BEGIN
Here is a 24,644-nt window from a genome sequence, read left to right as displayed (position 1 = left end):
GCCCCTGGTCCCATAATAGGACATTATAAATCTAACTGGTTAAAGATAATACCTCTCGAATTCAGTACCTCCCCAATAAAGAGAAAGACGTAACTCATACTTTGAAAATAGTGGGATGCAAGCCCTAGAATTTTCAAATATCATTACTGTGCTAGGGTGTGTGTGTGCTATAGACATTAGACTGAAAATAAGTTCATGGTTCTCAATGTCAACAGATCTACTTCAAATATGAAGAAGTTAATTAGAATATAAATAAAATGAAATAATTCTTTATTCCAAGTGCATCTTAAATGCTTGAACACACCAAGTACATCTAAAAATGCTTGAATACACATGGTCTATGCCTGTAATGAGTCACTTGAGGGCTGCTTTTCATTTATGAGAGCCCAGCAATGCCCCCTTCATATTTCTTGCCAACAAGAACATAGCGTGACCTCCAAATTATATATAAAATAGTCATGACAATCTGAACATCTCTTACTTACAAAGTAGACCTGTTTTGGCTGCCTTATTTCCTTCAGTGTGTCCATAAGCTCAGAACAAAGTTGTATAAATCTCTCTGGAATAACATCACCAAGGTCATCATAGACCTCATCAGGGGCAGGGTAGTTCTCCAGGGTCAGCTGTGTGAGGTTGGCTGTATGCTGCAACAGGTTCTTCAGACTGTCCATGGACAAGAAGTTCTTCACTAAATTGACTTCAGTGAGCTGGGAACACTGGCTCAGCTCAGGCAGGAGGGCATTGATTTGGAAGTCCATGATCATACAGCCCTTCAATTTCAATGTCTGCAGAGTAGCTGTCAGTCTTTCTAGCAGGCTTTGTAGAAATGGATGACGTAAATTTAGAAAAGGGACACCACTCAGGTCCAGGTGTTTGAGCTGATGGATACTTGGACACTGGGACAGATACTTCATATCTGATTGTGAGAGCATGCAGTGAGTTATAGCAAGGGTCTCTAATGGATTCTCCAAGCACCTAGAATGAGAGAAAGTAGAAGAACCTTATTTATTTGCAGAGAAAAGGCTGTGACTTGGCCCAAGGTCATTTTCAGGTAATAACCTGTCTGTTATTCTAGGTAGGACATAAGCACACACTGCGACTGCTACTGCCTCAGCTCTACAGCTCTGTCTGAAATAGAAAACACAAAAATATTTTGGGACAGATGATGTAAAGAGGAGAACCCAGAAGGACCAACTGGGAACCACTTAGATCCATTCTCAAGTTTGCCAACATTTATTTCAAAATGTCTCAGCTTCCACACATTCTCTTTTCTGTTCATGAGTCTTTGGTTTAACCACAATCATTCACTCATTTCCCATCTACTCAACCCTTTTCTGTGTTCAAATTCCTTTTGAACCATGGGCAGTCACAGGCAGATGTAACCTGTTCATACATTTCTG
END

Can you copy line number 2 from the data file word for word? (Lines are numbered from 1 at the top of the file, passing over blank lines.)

GCCCCTGGTCCCATAATAGGACATTATAAATCTAACTGGTTAAAGATAATACCTCTCGAATTCAGTACCTCCCCAATAAAGAGAAAGACGTAACTCATACTTTGAAAATAGTGGGATGCAAGCCCTAGAATTTTCAAATATCATTACTGTGCTAGGGTGTGTGTGTGCTATAGACATTAGACTGAAAATAAGTTCATGGTTCTCAATGTCAACAGATCTACTTCAAATATGAAGAAGTTAATTAGAATATAAATAAAATGAAATAATTCTTTATTCCAAGTGCATCTTAAATGCTTGAACACACCAAGTACATCTAAAAATGCTTGAATACACATGGTCTATGCCTGTAATGAGTCACTTGAGGGCTGCTTTTCATTTATGAGAGCCCAGCAATGCCCCCTTCATATTTCTTGCCAACAAGAACATAGCGTGACCTCCAAATTATATATAAAATAGTCATGACAATCTGAACATCTCTTACTTACAAAGTAGACCTGTTTTGGCTGCCTTATTTCCTTCAGTGTGTCCATAAGCTCAGAACAAAGTTGTATAAATCTCTCTGGAATAACATCACCAAGGTCATCATAGACCTCATCAGGGGCAGGGTAGTTCTCCAGGGTCAGCTGTGTGAGGTTGGCTGTATGCTGCAACAGGTTCTTCAGACTGTCCATGGACAAGAAGTTCTTCACTAAATTGACTTCAGTGAGCTGGGAACACTGGCTCAGCTCAGGCAGGAGGGCATTGATTTGGAAGTCCATGATCATACAGCCCTTCAATTTCAATGTCTGCAGAGTAGCTGTCAGTCTTTCTAGCAGGCTTTGTAGAAATGGATGACGTAAATTTAGAAAAGGGACACCACTCAGGTCCAGGTGTTTGAGCTGATGGATACTTGGACACTGGGACAGATACTTCATATCTGATTGTGAGAGCATGCAGTGAGTTATAGCAAGGGTCTCTAATGGATTCTCCAAGCACCTAGAATGAGAGAAAGTAGAAGAACCTTATTTATTTGCAGAGAAAAGGCTGTGACTTGGCCCAAGGTCATTTTCAGGTAATAACCTGTCTGTTATTCTAGGTAGGACATAAGCACACACTGCGACTGCTACTGCCTCAGCTCTACAGCTCTGTCTGAAATAGAAAACACAAAAATATTTTGGGACAGATGATGTAAAGAGGAGAACCCAGAAGGACCAACTGGGAACCACTTAGATCCATTCTCAAGTTTGCCAACATTTATTTCAAAATGTCTCAGCTTCCACACATTCTCTTTTCTGTTCATGAGTCTTTGGTTTAACCACAATCATTCACTCATTTCCCATCTACTCAACCCTTTTCTGTGTTCAAATTCCTTTTGAACCATGGGCAGTCACAGGCAGATGTAACCTGTTCATACATTTCTG